Primary 5 and 6 pupils, who have learnt to read notes when they were in Primary 1 to 4, are taught to play the guitar during music lessons.
"Music has practically become my life!" says Vincent Tan. The third year Music Performance student at the Nanyang Academy of Fine Arts (NAFA) lives and breathes music every day, from theory classes after breakfast, concerts at noon and post-lunch band rehearsals to late afternoon studio sessions and self-practice in the evening.
Vincent's passion for music is evident, but he is not the only student whose life has been transformed by musical encounters at Fuchun Primary School, where he found his muse in the Brass Band during Primary 5. Home to a thriving culture of rhythm and song, Fuchun Primary School counts among its alumni four other students now at the
School Of The Arts (SOTA) and many more who have been enriched by the learning, and love, of music.
The sound of music starts early at Fuchun Primary School, where pupils learn their 'do re mi' and how to read musical notes throughout their primary school years. During their six years of primary school, every child also picks up three musical instruments - the pianica, the recorder and the guitar - and enjoys ample opportunities to hone their craft and show their skills onstage.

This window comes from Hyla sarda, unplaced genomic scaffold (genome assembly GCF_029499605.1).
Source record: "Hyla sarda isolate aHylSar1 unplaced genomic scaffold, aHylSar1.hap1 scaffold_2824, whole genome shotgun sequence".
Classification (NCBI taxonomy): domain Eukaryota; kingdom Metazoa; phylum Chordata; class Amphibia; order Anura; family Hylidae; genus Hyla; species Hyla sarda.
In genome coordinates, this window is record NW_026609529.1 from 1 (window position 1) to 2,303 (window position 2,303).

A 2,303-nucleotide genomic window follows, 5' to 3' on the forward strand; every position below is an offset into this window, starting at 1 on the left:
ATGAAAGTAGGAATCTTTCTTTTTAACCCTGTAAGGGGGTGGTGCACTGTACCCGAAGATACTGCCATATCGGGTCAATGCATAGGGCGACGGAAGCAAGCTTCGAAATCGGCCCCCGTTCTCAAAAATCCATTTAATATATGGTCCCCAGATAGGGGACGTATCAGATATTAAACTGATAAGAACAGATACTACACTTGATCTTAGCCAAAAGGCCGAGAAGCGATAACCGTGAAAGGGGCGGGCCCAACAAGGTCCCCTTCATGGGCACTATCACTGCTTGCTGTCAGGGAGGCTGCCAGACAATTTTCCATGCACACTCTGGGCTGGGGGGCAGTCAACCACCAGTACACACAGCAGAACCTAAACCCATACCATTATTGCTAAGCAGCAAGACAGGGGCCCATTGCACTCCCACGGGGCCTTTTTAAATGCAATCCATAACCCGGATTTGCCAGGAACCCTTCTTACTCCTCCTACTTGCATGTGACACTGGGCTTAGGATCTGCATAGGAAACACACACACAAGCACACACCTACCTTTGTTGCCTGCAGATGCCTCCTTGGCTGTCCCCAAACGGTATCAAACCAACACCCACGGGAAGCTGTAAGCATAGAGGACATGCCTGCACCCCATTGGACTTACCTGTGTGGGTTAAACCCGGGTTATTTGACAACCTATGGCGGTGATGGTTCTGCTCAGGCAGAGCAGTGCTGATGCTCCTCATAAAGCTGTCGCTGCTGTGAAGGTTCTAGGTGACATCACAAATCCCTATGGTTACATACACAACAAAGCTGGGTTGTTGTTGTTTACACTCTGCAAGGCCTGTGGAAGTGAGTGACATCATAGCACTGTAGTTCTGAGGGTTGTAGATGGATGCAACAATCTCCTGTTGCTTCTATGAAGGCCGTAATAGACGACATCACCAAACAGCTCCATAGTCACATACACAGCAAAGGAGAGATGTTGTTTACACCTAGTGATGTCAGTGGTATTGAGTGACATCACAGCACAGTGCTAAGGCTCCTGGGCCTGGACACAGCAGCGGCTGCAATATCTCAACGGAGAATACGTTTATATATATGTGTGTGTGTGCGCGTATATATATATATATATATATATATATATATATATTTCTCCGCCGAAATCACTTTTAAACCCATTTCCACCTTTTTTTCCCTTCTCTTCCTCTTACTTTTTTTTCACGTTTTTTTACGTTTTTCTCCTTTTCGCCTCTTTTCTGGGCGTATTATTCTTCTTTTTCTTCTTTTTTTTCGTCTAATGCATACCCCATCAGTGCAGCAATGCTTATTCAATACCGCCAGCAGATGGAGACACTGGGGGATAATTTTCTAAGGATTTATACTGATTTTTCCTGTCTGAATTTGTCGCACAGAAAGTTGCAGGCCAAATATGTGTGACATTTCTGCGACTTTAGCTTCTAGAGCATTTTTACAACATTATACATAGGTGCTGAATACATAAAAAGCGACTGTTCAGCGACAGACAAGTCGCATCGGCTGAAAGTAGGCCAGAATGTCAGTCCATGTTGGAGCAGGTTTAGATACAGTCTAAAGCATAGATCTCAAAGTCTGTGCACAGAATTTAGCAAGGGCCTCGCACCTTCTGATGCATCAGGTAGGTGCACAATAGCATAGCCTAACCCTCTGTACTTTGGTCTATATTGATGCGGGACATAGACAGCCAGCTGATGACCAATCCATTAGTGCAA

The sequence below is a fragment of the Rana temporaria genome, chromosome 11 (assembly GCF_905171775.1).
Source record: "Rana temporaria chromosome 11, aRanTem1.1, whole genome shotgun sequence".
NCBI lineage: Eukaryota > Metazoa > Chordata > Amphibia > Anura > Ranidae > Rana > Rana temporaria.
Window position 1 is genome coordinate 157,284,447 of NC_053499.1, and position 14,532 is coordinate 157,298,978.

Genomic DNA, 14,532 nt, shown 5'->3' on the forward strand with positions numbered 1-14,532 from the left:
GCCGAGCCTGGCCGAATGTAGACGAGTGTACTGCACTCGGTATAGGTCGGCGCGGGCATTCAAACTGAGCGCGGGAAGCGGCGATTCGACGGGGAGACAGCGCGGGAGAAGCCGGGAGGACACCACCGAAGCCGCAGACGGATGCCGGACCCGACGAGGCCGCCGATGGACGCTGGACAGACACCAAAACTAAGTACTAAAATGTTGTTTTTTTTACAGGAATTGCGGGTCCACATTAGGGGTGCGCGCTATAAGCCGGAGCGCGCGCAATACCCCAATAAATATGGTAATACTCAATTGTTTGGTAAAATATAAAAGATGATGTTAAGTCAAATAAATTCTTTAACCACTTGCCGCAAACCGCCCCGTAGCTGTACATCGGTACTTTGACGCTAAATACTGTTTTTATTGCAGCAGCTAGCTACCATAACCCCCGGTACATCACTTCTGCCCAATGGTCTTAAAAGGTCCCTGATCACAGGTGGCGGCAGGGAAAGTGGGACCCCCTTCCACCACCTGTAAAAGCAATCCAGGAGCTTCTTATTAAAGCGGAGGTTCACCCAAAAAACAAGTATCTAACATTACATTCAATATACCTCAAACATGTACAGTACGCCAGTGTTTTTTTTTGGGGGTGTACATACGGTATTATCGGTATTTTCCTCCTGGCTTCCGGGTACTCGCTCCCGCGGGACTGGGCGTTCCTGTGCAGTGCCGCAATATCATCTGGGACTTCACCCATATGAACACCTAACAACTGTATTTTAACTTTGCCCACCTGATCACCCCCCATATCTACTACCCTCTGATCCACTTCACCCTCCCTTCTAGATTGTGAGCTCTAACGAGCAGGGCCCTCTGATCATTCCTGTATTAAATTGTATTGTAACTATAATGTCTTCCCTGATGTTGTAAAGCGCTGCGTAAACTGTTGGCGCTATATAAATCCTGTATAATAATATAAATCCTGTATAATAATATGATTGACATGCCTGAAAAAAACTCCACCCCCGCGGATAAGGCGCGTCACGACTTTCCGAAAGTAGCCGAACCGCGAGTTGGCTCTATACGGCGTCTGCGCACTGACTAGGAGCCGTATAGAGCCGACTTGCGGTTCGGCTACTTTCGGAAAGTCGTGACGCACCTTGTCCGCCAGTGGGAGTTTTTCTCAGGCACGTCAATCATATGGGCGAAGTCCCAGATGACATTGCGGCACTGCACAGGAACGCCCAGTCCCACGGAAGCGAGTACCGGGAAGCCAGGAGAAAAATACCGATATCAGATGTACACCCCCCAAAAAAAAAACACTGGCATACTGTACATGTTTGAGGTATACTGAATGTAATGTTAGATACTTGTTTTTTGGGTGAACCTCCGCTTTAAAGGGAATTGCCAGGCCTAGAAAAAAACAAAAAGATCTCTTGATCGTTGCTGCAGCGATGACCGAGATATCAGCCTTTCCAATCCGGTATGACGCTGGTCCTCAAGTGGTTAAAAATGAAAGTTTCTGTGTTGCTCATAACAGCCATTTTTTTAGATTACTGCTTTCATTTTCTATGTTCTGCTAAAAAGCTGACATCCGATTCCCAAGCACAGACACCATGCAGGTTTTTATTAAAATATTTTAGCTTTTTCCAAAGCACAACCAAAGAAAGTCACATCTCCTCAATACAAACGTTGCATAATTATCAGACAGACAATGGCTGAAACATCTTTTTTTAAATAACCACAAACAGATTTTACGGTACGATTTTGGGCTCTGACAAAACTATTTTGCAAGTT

The music never stops
Mrs Gan Ping Fong, Coordinator for Performing Arts, explains that since 2004, the school has rolled out a comprehensive music education programme that builds upon a strong tradition in music dating back to the 1990s. The curriculum is based on the British ABRSM (Associated Board of the Royal Schools of Music) standards and pupils who reveal a musical bent receive additional coaching to prepare them for the ABRSM theory and practical exams. The school subsidises their exam fees and also serves as a venue for the national ABRSM exams.
There is always a bunch of pupils eagerly awaiting their turn to play the piano in the canteen.
Calling music "the lifeblood of the school," Music Coordinator, Mrs Selina Sena, adds that in addition to scheduled weekly music classes, her department holds a weekly Music Outreach Programme (MOP) before school begins to encourage music appreciation. The MOP complements the formal syllabus by exposing pupils to different musical genres, notable musicians and music from various parts of the world. The classes themselves combine theory and practical elements and Mrs Sena stresses a key goal is that the pupils thoroughly enjoy their lessons.
As a result, the music never stops at Fuchun Primary School. A piano in the canteen is always occupied, and Mrs Sena shares that she would hear pupils trying out tunes from their pianica lessons whenever she is nearby.
During recess time, individual classes take turns to grab centrestage with regular Art Jams, while musical interludes offer inspiration and relief at school assemblies and after-exam recitals. Other platforms for budding musicians include performances during annual Speech & Prize Giving Day, National Day and festive occasions, as well as school-organised competitions that spur contestants to further raise their standards.
Everyone can sing and play